All of the Republican presidential candidates who aren’t former President Donald Trump are looking for some version of their Jimmy Carter moment. Way back in 1976, Carter — then a little-known governor — invested heavily in his Iowa ground game, won the caucuses, and went on to clinch the Democratic nomination.
Since then, his success has encouraged countless other candidates to visit the first few nominating states early and often. And because their time is finite, particularly for candidates who still have day jobs, looking at where they’re choosing to spend their time early in a primary contest can tell us about their strategy, and where they think they have the best chance of breaking out of the pack.
To figure out which of the candidates are spending the most time on the ground — and where they’re investing their resources and energy — FiveThirtyEight and ABC News are tracking campaign visits for every major presidential candidate in the GOP primary.1 So far, we’ve found that only a handful of candidates are spending a significant amount of time in Iowa or New Hampshire, which are the first two states to hold nominating contests. The candidates with the highest number of days spent campaigning in both states are entrepreneur Vivek Ramaswamy, who has spent 19 days campaigning in Iowa and 15 days campaigning in New Hampshire, and former U.N. Ambassador Nikki Haley, who has spent 14 days campaigning in Iowa and 13 days campaigning in New Hampshire. Trump and Florida Gov. Ron DeSantis, who are currently the highest-polling candidates in the race, have spent fewer days in both states — although DeSantis announced his candidacy much more recently than Trump, Haley or Ramaswamy.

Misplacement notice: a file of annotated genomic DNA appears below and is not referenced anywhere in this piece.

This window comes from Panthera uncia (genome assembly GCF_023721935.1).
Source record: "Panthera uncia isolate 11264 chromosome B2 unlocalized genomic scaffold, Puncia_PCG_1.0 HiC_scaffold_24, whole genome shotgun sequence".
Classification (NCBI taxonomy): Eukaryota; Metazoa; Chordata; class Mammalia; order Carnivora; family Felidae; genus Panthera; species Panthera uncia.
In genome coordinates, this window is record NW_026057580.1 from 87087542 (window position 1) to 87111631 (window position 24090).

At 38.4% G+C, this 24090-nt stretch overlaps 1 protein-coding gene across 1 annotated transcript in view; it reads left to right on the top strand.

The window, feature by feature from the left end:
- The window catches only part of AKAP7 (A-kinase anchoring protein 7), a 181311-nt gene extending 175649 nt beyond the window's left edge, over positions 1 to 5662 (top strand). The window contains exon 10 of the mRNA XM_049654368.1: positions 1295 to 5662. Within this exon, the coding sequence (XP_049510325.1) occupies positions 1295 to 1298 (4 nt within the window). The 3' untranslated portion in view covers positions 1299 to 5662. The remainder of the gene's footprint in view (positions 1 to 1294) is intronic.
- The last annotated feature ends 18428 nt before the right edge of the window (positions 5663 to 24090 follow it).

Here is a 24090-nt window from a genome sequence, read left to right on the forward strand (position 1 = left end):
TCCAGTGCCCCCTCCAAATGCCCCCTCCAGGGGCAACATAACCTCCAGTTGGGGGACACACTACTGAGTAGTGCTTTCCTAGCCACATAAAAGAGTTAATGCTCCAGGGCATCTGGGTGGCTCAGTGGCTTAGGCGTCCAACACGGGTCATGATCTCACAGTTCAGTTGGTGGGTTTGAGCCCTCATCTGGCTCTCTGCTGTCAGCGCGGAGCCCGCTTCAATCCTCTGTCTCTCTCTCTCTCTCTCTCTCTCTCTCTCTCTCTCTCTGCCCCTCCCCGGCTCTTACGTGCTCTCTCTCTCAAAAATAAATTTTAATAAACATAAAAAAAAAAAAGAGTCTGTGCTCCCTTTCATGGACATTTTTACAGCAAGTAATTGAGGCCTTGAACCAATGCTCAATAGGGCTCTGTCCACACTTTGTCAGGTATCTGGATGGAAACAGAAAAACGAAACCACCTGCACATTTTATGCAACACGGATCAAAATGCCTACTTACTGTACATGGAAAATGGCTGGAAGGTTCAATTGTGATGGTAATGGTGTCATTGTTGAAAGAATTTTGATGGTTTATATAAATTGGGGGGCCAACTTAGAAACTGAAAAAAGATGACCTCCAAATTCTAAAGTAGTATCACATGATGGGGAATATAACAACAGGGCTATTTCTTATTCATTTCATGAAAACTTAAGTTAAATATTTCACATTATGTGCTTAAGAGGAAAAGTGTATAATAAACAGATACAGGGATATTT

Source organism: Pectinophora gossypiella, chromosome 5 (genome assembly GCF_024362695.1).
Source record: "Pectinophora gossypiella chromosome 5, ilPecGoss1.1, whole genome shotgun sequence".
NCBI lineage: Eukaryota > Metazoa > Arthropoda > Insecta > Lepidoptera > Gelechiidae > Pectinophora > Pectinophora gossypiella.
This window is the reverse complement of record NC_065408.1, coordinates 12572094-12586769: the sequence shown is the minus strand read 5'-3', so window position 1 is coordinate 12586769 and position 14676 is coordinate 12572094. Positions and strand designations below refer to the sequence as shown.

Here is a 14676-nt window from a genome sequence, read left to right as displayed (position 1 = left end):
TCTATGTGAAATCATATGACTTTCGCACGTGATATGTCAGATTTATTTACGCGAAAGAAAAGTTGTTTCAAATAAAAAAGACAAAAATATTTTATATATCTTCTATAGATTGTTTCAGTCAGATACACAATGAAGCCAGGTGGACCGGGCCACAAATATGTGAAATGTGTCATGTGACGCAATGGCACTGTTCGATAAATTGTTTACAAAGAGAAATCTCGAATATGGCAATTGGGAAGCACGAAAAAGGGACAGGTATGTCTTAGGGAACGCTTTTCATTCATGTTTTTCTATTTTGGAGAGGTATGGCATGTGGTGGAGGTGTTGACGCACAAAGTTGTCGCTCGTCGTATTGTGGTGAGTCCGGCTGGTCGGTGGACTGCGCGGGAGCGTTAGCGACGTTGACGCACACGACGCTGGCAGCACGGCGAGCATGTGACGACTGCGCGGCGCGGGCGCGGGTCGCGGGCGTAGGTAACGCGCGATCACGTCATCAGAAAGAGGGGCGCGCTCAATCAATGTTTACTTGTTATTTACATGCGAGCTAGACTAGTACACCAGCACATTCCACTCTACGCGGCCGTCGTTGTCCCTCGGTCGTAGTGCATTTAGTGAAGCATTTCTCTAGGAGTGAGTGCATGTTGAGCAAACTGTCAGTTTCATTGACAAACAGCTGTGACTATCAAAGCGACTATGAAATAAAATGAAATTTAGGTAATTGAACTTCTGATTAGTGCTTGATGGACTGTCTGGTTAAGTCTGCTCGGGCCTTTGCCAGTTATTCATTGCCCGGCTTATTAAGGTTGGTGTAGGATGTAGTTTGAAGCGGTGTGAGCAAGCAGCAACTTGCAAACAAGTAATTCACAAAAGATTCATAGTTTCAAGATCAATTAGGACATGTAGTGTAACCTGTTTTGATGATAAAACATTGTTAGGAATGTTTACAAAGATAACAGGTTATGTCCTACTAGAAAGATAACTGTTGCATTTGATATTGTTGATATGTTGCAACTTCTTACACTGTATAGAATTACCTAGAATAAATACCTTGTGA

We focus specifically on counting days campaigning, rather than number of events, because it’s common for candidates to spend a day or two on a campaigning blitz, hitting a bunch of different places before jetting out of the state again. (Though we do also track the number and type of events that candidates are racking up, as well as the primary purpose of the visit, like a big speech or a rally.) And of course, we aren’t just tracking visits to Iowa and New Hampshire — we’re looking at any state where a candidate holds a campaign event. But those states are the most important to watch right now, because the way candidates are approaching them can tell us something about their priorities.
For example, if you’re a candidate who wants to appeal to the Republican Party’s white evangelical Protestant base, Iowa is the obvious state to target. According to the Public Religion Research Institute, 19 percent of Iowa’s residents are white evangelicals, compared to just 8 percent of people who live in New Hampshire. Iowa is also home to influential evangelical leaders, like Bob Vander Plaats, who have helped steer candidates to victory in the past. New Hampshire, on the other hand, is a less socially conservative state and one where an anti-Trump message might take hold more easily.